The bottom line is that marketing today must respond to markets that are fast changing fuelled by connectivity, technology and the power shift to the consumer. New marketing must acknowledge that the consumer is in control and that ‘push’ is out ‘pull’ is in. Marketing must strike a balance between short-term demands and long-term needs. Marketing must seek to create the future while delivering on today’s demands. Marketing must generate sales today while building brands, driving innovations and creating value and wealth.

“…in 2004, 47% of viewers switch channels when watching either because the program had ended or to skip commercials. This is up from 33% in 1994. “ -Joseph Jaffe in “Life after the 30 second spot”

Understanding what brands really are

What is a rose by any other name
Does it change its nature, does it stay the same
It is a lovemark just like a brand is
It stands for trust, and more,
It stands for love, and yes,
It is an everlasting promise.
- From “Brands & Roses”, Nimal’s love song about brands

New marketing is all about our new insights into brands. What they really are. What they mean to people. How they connect.

Brands are no longer just trademarks. “They’re Lovemarks” says Kevin Roberts “They inspire loyalty beyond reason”. Real love is when people will tattoo their favourite brand on themselves. Martin Lindstrom’s book Brand Sense highlights research about these – and Harley Davidson tops the list. “A great brand taps into emotions” says Scott Bedbury of Nike and Starbucks fame “emotions drive most, if not all, of our decisions. A brand reaches out with a powerful connecting experience. It’s an emotional connecting point that transcends the product.” “The brand is a contract between the consumer and the company. It’s a symbol and promise of a definable quality and experience that the brand guarantees the consumer” says Patrick Gournay CEO of The Body Shop “a great brand is more than just a great product. A great brand is something people want to be a part of and share in, in a way of expressing themselves. There has to be something about it that differentiates it, and makes it interesting, exciting and attractive to consumers. Such a brand also helps the consumer make choices, particularly in markets that are becoming increasingly crowded; it makes decisions easier for the consumer.” “A brand has to feel like a friend” says Starbucks Chairman & CEO Howard Schultz “people have more choices today than ever before. So, a brand must be a bridge of trust to the consumer.” “Brands are about people not products. Brands are about customers not companies” says former CIM CEO Peter Fisk in his new book Marketing Genius.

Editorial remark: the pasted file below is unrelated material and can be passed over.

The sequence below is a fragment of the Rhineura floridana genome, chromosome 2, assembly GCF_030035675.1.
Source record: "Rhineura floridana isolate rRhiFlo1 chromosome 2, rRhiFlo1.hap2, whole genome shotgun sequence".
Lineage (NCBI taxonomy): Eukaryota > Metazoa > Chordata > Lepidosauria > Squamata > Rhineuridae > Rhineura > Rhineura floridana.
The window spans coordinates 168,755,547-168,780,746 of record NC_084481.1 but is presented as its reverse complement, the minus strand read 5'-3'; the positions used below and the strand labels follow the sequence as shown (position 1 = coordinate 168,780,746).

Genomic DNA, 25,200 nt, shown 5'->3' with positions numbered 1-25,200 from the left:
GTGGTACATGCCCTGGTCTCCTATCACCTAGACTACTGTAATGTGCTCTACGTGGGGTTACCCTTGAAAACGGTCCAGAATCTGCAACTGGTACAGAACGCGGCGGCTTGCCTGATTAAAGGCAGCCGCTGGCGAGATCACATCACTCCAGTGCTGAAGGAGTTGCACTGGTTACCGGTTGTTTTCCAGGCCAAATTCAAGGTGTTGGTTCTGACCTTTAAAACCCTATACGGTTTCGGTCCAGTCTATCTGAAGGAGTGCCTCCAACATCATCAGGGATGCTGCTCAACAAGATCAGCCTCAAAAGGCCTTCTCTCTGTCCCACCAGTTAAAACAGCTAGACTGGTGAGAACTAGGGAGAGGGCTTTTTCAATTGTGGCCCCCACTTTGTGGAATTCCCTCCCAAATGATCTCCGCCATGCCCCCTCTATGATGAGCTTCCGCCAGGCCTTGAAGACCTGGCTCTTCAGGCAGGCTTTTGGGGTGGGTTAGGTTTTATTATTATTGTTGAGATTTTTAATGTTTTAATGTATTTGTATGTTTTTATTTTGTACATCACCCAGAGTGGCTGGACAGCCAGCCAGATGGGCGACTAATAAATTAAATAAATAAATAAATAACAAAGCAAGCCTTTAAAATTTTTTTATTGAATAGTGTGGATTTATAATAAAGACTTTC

Brands, like Harley-Davidson for example, let you become somebody you like to be. Some brands, like TAG Heuer, show others what you kind of person you are. Other brands, like the Rockers brand that we at Bates Asia created for our client Hemas Marketing, let you belong. There are empowering brands, like Apple and Nike, that let you achieve your dreams. There are other brands that touch you through your senses. Kenzo for example is a very sensory, very aesthetic brand. There are many brands, like Omega, Rolex and others, that enable you to convey your style emulating their celebrity endorsers. Brands, like Starbucks, have become successful by providing a lifestyle that blends into yours. Brands can also engage us and our passions, like the activist brand, Greenpeace. While some brands can move you by appealing to your heart, others like Bates Asia seek to intrigue you and stimulate your mind through our thinking – our ideas, strategies and experiences like Brands, Blues & Change-Points! Then there are brands that are great at entertaining us – like Disney, for instance. Some brands can even prick our conscience and appeal to our good sense, like The Body Shop or Sri Lanka Apparel’s Garments without Guilt brand, that appeals to the buyers’ sense of ethics on the basis of Sri Lanka not having sweatshops and child labour in our garment factories. MAS Holdings’ Women Go Beyond brand is doing the same in promoting ethics and women’s empowerment together with their partners like Gap.